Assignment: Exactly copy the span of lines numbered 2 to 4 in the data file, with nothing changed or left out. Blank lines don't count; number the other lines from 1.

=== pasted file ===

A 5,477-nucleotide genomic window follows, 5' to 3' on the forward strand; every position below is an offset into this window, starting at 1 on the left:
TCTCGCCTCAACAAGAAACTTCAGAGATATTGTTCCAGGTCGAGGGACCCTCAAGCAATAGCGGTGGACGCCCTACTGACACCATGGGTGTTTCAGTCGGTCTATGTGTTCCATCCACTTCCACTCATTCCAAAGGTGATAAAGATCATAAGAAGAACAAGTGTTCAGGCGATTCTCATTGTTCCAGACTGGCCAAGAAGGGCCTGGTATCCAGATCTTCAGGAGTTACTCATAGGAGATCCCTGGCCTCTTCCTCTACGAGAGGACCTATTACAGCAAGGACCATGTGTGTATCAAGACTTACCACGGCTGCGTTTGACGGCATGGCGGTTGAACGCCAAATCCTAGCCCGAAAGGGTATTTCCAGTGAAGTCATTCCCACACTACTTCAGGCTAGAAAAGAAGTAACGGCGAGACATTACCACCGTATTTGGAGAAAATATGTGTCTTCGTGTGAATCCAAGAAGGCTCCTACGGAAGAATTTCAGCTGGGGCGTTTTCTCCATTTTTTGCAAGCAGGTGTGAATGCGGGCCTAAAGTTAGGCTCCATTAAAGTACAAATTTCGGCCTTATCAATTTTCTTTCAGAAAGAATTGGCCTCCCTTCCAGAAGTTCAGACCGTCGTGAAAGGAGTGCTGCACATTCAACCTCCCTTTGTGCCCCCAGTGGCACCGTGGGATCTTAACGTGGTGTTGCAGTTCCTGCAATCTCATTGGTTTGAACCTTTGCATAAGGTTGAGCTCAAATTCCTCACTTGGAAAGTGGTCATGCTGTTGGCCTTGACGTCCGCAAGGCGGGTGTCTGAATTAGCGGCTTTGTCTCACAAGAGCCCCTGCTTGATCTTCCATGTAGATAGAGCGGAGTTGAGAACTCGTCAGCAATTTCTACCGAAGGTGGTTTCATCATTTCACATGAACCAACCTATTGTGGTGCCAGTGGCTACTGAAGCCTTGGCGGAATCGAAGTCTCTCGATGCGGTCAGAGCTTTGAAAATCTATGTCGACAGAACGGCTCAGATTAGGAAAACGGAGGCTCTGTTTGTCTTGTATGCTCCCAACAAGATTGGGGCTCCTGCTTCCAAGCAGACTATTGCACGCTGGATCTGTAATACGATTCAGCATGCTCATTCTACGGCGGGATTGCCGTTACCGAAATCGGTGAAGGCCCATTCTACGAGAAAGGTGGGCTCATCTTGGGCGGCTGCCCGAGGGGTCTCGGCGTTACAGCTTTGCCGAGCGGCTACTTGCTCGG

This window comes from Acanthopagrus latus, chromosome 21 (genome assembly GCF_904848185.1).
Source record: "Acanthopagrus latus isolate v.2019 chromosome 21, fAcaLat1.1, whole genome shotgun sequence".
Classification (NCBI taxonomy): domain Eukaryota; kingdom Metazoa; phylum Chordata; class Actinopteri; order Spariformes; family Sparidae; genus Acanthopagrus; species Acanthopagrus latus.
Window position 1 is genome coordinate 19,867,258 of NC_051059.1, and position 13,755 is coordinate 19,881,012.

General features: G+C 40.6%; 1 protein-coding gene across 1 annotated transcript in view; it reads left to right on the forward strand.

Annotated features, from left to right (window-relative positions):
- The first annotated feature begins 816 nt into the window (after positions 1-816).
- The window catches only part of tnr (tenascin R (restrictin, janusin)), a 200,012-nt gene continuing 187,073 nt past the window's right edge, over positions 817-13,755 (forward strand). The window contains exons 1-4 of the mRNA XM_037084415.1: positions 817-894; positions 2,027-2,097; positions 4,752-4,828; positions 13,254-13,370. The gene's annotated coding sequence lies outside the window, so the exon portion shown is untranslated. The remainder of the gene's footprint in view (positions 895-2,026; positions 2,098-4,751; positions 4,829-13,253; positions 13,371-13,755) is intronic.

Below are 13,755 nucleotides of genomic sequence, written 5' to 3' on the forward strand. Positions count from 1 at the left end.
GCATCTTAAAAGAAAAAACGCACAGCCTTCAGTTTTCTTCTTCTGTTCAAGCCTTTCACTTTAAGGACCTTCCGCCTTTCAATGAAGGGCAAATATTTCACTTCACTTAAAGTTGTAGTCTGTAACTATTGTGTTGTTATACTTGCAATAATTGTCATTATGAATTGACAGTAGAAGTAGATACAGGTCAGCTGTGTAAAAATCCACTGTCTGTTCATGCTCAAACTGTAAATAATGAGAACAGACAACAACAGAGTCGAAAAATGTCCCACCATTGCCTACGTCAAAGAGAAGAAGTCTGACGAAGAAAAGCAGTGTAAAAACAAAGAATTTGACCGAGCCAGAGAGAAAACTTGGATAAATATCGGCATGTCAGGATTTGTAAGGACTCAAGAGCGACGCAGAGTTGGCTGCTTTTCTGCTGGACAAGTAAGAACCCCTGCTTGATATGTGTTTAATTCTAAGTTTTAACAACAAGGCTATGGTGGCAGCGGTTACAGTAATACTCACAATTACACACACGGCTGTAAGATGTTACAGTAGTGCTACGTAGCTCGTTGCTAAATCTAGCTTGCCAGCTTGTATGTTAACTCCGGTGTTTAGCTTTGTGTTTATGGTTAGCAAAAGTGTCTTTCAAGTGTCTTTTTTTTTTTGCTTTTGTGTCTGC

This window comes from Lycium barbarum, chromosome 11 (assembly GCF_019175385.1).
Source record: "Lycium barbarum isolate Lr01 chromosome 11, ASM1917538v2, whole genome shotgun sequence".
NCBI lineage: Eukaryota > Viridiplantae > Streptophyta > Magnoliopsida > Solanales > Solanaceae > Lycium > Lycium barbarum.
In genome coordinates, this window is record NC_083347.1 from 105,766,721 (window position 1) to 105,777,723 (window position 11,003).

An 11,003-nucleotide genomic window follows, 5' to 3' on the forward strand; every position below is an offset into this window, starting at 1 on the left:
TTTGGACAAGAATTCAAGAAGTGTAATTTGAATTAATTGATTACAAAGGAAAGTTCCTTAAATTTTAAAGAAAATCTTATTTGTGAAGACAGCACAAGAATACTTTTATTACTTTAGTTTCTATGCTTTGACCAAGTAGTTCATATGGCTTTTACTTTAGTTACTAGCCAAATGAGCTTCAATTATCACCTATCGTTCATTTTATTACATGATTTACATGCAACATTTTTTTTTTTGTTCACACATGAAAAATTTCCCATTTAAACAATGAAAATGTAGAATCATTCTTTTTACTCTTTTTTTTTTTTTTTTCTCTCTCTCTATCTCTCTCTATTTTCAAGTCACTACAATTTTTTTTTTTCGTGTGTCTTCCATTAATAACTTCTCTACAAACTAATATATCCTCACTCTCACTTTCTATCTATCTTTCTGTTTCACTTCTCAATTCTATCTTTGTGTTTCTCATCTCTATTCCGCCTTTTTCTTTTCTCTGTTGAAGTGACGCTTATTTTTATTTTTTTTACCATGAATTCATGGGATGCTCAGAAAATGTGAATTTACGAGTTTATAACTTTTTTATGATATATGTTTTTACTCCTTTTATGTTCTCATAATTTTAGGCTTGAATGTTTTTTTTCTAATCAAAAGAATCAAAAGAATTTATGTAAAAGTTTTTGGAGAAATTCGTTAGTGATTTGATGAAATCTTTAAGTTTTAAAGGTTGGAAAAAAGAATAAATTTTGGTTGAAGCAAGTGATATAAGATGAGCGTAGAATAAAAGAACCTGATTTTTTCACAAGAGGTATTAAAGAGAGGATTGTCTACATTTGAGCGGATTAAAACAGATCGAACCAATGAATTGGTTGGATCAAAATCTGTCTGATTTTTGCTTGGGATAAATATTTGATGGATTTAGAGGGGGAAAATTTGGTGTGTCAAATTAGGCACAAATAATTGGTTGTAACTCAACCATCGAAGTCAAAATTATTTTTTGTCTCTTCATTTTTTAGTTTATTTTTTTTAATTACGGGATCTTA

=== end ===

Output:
TCTCGCCTCAACAAGAAACTTCAGAGATATTGTTCCAGGTCGAGGGACCCTCAAGCAATAGCGGTGGACGCCCTACTGACACCATGGGTGTTTCAGTCGGTCTATGTGTTCCATCCACTTCCACTCATTCCAAAGGTGATAAAGATCATAAGAAGAACAAGTGTTCAGGCGATTCTCATTGTTCCAGACTGGCCAAGAAGGGCCTGGTATCCAGATCTTCAGGAGTTACTCATAGGAGATCCCTGGCCTCTTCCTCTACGAGAGGACCTATTACAGCAAGGACCATGTGTGTATCAAGACTTACCACGGCTGCGTTTGACGGCATGGCGGTTGAACGCCAAATCCTAGCCCGAAAGGGTATTTCCAGTGAAGTCATTCCCACACTACTTCAGGCTAGAAAAGAAGTAACGGCGAGACATTACCACCGTATTTGGAGAAAATATGTGTCTTCGTGTGAATCCAAGAAGGCTCCTACGGAAGAATTTCAGCTGGGGCGTTTTCTCCATTTTTTGCAAGCAGGTGTGAATGCGGGCCTAAAGTTAGGCTCCATTAAAGTACAAATTTCGGCCTTATCAATTTTCTTTCAGAAAGAATTGGCCTCCCTTCCAGAAGTTCAGACCGTCGTGAAAGGAGTGCTGCACATTCAACCTCCCTTTGTGCCCCCAGTGGCACCGTGGGATCTTAACGTGGTGTTGCAGTTCCTGCAATCTCATTGGTTTGAACCTTTGCATAAGGTTGAGCTCAAATTCCTCACTTGGAAAGTGGTCATGCTGTTGGCCTTGACGTCCGCAAGGCGGGTGTCTGAATTAGCGGCTTTGTCTCACAAGAGCCCCTGCTTGATCTTCCATGTAGATAGAGCGGAGTTGAGAACTCGTCAGCAATTTCTACCGAAGGTGGTTTCATCATTTCACATGAACCAACCTATTGTGGTGCCAGTGGCTACTGAAGCCTTGGCGGAATCGAAGTCTCTCGATGCGGTCAGAGCTTTGAAAATCTATGTCGACAGAACGGCTCAGATTAGGAAAACGGAGGCTCTGTTTGTCTTGTATGCTCCCAACAAGATTGGGGCTCCTGCTTCCAAGCAGACTATTGCACGCTGGATCTGTAATACGATTCAGCATGCTCATTCTACGGCGGGATTGCCGTTACCGAAATCGGTGAAGGCCCATTCTACGAGAAAGGTGGGCTCATCTTGGGCGGCTGCCCGAGGGGTCTCGGCGTTACAGCTTTGCCGAGCGGCTACTTGCTCGG

This window comes from Acanthopagrus latus, chromosome 21 (genome assembly GCF_904848185.1).
Source record: "Acanthopagrus latus isolate v.2019 chromosome 21, fAcaLat1.1, whole genome shotgun sequence".